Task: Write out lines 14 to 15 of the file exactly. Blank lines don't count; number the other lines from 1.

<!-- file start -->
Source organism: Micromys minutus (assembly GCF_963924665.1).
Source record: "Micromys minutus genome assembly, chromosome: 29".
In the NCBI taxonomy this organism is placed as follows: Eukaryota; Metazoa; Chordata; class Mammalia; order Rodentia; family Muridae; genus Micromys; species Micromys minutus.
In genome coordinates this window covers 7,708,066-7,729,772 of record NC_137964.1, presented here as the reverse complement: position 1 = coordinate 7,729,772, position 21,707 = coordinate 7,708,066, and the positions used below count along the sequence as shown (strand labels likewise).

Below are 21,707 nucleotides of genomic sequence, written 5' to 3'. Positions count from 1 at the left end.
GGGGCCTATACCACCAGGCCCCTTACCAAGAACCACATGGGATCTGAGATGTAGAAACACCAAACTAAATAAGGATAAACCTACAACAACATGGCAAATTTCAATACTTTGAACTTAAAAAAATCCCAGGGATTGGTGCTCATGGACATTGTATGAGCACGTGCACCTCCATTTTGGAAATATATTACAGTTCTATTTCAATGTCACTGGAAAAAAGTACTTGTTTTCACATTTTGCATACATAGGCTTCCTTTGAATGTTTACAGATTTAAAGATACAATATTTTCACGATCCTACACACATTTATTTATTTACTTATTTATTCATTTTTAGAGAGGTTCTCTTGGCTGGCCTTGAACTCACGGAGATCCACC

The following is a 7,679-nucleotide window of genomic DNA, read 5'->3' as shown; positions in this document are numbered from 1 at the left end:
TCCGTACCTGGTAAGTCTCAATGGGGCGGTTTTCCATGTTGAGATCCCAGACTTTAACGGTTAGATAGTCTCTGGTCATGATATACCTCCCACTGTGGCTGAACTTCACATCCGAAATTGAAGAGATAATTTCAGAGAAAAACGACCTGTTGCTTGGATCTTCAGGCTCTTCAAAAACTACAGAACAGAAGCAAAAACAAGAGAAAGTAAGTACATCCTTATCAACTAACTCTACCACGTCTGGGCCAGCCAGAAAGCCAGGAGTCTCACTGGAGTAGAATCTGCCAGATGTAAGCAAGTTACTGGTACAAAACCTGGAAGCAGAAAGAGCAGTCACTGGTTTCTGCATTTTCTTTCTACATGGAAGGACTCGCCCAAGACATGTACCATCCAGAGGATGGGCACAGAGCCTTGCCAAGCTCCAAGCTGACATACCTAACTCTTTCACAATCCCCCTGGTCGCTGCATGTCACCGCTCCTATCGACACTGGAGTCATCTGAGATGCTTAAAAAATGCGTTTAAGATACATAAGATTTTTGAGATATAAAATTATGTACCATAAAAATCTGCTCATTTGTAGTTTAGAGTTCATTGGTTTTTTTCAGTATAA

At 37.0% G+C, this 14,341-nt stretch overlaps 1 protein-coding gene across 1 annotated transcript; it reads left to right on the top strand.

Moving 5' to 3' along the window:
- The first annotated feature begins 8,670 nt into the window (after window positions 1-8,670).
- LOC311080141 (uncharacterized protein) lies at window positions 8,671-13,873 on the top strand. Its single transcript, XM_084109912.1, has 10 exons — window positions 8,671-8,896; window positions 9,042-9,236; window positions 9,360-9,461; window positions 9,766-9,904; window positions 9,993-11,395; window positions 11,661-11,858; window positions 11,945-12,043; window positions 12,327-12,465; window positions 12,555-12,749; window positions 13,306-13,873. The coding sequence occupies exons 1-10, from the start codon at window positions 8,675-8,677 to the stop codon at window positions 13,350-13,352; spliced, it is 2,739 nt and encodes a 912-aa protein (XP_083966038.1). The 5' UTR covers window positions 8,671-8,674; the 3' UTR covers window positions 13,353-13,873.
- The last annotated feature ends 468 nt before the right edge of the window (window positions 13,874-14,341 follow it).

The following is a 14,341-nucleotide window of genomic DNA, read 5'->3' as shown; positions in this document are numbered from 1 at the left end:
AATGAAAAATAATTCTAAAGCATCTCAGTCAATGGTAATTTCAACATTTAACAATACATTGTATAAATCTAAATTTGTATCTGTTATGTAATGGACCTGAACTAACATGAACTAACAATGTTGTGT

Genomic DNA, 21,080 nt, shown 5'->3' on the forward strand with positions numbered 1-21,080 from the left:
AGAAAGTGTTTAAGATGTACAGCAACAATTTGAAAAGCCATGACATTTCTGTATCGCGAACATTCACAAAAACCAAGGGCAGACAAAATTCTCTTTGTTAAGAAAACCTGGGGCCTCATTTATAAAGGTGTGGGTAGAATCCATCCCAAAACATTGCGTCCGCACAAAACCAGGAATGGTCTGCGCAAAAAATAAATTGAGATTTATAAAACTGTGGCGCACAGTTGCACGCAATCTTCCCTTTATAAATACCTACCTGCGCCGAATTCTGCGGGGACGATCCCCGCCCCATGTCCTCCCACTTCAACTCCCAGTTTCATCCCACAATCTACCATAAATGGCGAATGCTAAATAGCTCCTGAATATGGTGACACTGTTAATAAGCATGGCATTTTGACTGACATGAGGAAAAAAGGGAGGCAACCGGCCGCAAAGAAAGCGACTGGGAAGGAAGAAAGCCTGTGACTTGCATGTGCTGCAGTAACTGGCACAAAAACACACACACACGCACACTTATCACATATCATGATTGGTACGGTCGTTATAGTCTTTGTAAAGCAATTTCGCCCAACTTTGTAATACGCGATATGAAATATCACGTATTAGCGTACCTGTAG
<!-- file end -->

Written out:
The following is a 14,341-nucleotide window of genomic DNA, read 5'->3' as shown; positions in this document are numbered from 1 at the left end:
AATGAAAAATAATTCTAAAGCATCTCAGTCAATGGTAATTTCAACATTTAACAATACATTGTATAAATCTAAATTTGTATCTGTTATGTAATGGACCTGAACTAACATGAACTAACAATGTTGTGT